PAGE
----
to Egypt. In the latter country especi- 
ally he would see and learn much that 

would leave its impress upon his mind. 
And the political relations of the two 
countries in regard to Palestine would 
account for the calumnies, intrigues, and 
perils to which a prominent and influ- 
ential Jerusalemite might be exposed in 
those days. 1 

II. Date of the original Work 
and of its Translation into Greek. 

Although the general spirit of Eccle- 
siasticus and some of the special views 
expressed in it form important elements 
in regard to the question of its date, it 
seems better to consider it in the first 
place on independent historical grounds. 
There are few subjects on which directly 
contrary opinions have been asserted with 
more confidence; few also on which (as 
it seems to us) absolute assurance on 
either side is less warranted. 

The book itself furnishes two dates 
which might seem to fix the time both 
of its original composition and of its 
translation into Greek by the grandson 
of the author. The first of these is in 
Ecclus. 1. 1, where the writer describes 
apparently from personal observation- 
" Simon the high priest, the son of 
Onias;" leaving, however, the impres- 
sion (lines b and c) that at the time of 
his writing Simon was no longer alive. 
The, second date is in the Prologue to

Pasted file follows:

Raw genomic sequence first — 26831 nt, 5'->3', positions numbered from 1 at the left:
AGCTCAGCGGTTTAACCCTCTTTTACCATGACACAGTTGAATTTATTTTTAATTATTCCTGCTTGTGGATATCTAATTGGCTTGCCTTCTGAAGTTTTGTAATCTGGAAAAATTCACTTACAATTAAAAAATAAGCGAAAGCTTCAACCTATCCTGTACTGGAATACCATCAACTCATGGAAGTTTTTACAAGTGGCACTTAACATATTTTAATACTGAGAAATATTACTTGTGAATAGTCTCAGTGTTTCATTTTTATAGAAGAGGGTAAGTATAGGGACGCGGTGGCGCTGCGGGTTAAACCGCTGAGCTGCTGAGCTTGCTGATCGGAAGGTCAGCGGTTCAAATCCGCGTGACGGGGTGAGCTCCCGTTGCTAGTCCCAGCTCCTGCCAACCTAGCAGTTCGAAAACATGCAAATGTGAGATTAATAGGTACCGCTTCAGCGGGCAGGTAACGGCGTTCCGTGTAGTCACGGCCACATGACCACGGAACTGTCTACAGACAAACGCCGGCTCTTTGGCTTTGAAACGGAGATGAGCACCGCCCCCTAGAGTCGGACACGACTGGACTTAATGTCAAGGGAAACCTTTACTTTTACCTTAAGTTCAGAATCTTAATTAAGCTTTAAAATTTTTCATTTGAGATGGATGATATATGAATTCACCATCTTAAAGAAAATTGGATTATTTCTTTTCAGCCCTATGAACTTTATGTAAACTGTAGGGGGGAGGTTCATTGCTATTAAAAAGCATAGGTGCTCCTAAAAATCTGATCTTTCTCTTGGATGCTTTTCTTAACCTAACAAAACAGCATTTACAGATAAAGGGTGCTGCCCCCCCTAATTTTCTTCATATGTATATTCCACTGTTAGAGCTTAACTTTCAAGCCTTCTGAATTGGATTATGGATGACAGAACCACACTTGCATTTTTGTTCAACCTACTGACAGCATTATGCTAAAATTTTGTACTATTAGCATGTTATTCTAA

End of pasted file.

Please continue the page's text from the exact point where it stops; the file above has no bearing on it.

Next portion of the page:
the translation by the younger Siracide, in 
which he states the time of his arrival 
in Egypt as " in the eight and thirtieth 
year under king Euergetes." But, as it 
happens, there were two High-priests, 
each of them " Simon, the son of Onias " 
viz. Simon I., surnamed the Just, the 
son of Onias I., who according to the 
common reckoning flourished about 310- 
291 B.C. ; and Simon II., son of Onias II., 
about 219-199 B.C. 2 And as there were 

1 See below, II. 

2 These are the generally accepted dates. But 
considerable uncertainty prevails (see Ewald, 
'Gesch. d. V. Isr.' iv. p. 351). Ewald's dates 
are : Onias I. died 310 B.C.; Simon I. died 291 ; 
Eleazardied 276 ; Manasseh died 250 ; Onias II. 
died 219; Simon II. died 199; Onias III. 
deposed in favour of his brother Jason, and 
he again in that of Menelaos. Herzfeld 
(. j. pp. 185-189) gives the following dates : 
Onias I. died 300 ; Simon I. died 287 ; Eleazar 
died 267 ; Manasseh died 240 ; Onias II. died 



two High-priests of the name " Simon, 
son of Onias," so there were two Ptolemies 
who bore the epithet Euergetes, viz. 
Ptolemy III. or Euergetes I. (247-222 
B.C.) and Ptolemy VII., Physkon, entitled 
Euergetes II. but surnamed by his sub- 
jects Kakergetes who, after having been 
co-regent with his brother for twenty-five 
years (from 170 to 145 B.C.), occupied 
the throne alone from 145 to 116 B.C. 
The question therefore is, which of these 
two Simons was the High-priest of